Hartville Marketplace buzzes with business

Brenna McNamara

Vendors at the Hartville Marketplace sell mostly handmade or used goods, including this clothing found at a shop in the outdoor section of the market. CAITLIN PRARAT | SUMMER KENT STATER

Credit: DKS Editors

Four days a week, hundreds of vendors gather in one place to bargain off miscellaneous items ranging from collectable jars to rocks to old Happy Meal toys.

The Hartville Marketplace, which is noted on its Web site as “a shopping experience you have to see to believe,” is 100,000 square feet and is located in Hartville, about 30 minutes from Kent. It includes indoor and outdoor flea markets along with the Hartville Kitchen, which serves home-style food.

“Nothing makes a better weekend than heading to Hartville and spending the cool mornings outside at the flea market, then wandering around the Marketplace, then filling my family’s tummies with some country cooking at the Kitchen,” said Linda Barnhart of Brimfield.

At the outdoor half of the flea market, vendors usually arrive at 7 a.m. to get a good spot and set up.

“Outside it’s like a giant garage sale,” said Lou Cowles of Hartville. “People come because they are curious onlookers, devoted customers, collectors or basically anyone looking for a deal.”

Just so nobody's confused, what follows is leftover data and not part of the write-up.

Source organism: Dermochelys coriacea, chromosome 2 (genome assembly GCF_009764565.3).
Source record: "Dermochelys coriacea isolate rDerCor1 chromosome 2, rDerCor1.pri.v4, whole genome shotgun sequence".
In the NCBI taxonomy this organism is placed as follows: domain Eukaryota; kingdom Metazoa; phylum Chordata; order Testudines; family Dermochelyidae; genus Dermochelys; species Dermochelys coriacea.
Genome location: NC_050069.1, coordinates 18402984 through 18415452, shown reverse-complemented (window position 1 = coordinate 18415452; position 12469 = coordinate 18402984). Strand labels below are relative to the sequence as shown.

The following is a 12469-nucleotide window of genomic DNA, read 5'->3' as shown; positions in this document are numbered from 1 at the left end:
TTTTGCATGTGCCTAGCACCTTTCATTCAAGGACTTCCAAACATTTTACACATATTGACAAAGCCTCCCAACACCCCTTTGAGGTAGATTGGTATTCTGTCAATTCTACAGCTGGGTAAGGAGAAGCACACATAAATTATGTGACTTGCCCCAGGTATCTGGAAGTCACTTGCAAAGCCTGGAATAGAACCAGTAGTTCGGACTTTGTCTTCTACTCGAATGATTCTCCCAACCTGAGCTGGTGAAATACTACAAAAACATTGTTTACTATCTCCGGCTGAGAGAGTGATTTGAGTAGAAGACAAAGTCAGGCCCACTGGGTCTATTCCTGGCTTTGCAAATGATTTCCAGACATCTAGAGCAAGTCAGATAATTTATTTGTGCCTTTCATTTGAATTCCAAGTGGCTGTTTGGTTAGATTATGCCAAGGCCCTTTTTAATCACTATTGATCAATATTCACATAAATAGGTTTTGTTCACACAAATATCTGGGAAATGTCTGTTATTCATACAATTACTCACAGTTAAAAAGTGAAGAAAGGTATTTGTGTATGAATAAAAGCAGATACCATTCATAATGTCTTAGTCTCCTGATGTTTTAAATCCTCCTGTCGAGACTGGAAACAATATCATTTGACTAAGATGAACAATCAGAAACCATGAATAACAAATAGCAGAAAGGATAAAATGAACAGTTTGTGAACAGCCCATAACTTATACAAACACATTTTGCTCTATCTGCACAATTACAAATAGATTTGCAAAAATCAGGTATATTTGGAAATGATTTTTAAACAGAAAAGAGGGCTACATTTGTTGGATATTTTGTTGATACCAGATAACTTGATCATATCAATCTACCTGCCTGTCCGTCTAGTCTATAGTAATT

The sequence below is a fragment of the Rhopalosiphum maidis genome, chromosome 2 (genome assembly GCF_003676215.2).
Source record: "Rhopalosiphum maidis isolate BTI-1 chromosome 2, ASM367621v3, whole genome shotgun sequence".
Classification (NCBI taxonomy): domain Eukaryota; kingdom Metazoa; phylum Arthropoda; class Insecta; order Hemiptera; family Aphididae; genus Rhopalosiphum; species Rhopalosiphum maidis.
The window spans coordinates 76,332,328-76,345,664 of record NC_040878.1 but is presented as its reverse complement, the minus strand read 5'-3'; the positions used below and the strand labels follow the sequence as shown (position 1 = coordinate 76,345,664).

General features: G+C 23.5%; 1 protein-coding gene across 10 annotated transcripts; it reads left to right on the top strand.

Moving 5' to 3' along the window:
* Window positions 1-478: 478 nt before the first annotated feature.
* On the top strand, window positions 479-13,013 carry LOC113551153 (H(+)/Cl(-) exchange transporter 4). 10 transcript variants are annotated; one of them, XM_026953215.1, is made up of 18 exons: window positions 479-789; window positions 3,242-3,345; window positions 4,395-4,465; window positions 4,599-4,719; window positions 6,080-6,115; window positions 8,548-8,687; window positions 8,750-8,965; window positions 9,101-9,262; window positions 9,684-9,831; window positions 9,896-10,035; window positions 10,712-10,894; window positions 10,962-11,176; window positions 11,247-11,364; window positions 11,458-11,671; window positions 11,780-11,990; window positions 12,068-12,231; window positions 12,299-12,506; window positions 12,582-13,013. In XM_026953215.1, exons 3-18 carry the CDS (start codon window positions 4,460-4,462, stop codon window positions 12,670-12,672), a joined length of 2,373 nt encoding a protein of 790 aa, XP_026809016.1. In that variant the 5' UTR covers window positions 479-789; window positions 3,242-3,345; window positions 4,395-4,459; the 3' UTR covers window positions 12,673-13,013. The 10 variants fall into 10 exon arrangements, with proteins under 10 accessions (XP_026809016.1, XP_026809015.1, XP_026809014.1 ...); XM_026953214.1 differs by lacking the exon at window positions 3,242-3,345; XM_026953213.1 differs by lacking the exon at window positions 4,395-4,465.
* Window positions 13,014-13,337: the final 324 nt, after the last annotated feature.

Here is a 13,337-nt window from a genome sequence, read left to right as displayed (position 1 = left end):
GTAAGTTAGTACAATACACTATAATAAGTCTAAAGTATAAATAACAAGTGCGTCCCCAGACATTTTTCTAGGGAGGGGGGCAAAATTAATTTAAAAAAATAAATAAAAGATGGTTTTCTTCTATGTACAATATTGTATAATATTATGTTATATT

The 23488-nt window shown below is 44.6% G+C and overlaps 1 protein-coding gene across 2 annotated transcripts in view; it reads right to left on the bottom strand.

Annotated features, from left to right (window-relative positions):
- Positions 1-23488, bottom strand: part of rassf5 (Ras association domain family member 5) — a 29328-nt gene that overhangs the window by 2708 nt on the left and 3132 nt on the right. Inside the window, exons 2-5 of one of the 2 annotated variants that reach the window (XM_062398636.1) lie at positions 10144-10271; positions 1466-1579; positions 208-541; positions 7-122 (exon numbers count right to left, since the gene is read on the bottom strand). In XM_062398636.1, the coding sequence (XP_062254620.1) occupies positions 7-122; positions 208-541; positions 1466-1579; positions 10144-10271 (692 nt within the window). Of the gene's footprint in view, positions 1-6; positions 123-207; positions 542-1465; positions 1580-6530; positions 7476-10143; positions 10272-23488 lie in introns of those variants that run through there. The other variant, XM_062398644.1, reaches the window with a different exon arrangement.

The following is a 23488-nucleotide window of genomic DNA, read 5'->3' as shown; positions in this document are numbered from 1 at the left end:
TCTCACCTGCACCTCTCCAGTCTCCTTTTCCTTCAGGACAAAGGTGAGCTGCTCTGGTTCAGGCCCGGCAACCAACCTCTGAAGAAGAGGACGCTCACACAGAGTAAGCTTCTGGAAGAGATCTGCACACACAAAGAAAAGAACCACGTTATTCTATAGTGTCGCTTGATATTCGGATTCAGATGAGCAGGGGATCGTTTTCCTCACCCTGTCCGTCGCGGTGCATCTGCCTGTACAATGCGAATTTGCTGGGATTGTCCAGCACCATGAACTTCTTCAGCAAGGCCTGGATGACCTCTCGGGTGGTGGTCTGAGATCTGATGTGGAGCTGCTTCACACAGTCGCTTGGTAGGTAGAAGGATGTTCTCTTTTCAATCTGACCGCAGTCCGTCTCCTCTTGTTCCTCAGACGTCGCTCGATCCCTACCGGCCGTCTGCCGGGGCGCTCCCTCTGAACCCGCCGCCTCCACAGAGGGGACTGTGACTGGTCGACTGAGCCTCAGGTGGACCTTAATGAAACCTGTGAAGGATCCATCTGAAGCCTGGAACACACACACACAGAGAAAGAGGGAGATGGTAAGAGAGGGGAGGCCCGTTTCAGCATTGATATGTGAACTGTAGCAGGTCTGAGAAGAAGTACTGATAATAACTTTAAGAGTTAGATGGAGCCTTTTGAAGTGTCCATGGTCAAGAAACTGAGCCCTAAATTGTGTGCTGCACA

Marketplace vendor Lisa Harold said “It’s so much better to sell my collection here instead of eBay. I can make 10 times what I make in a week (on eBay) in one weekend (at the flea market) because this place just crawls with collectors.”

For the outdoor flea market, the season runs May through September.

The indoor half is filled with vendors who have a more permanent setting than those who sell outdoors.

“Inside the Marketplace is another world,” said shopper Judy Cromwell of Columbia Station, Ohio. “It’s organized and as good of quality as a mall.”

Indoor vendors are also more responsible for the look of their selling space.

“We have to paint and decorate the walls ourselves to make our shop look more homely,” said Katie Hochstetler, who runs a shop filled with knickknacks made by the Amish.

There is a shop called Ten Thousand Villages, which store manager Edna May Shlabach said sells higher-priced items such as soapstone statues from India, olive wood from Kenya and bongos. The store is “dedicated to remembering the forgotten poor” by traveling to Third World countries and buying their creations for as much as, if not more, than they are sold for at the store.

The Hartville Marketplace and Flea Market began in 1939 as a livestock auction, according to its Web site. Now one of Ohio’s largest flea markets, it moved down the street to its current location in 2002.

The Hartville Marketplace is open Mondays, Thursdays and Saturdays from 8 a.m. to 5 p.m., and Fridays from 8 a.m. to 8 p.m.

Across the parking lot from the market is the Hartville Kitchen, which almost always has a line to get in.

The restaurant seats 440 people in its dining room, where cheeseburgers, Cobb salads, roast beef with gravy, broiled fish, homemade pies and other dishes are served. Its homemade salad dressings and pies are available to purchase at the bakery or in local grocery stores.

The Hartville Kitchen, which is closed Wednesdays and Sundays, is open Monday through Saturday from 11 a.m. to 8 p.m.

Contact features correspondent Brenna McNamara at [email protected]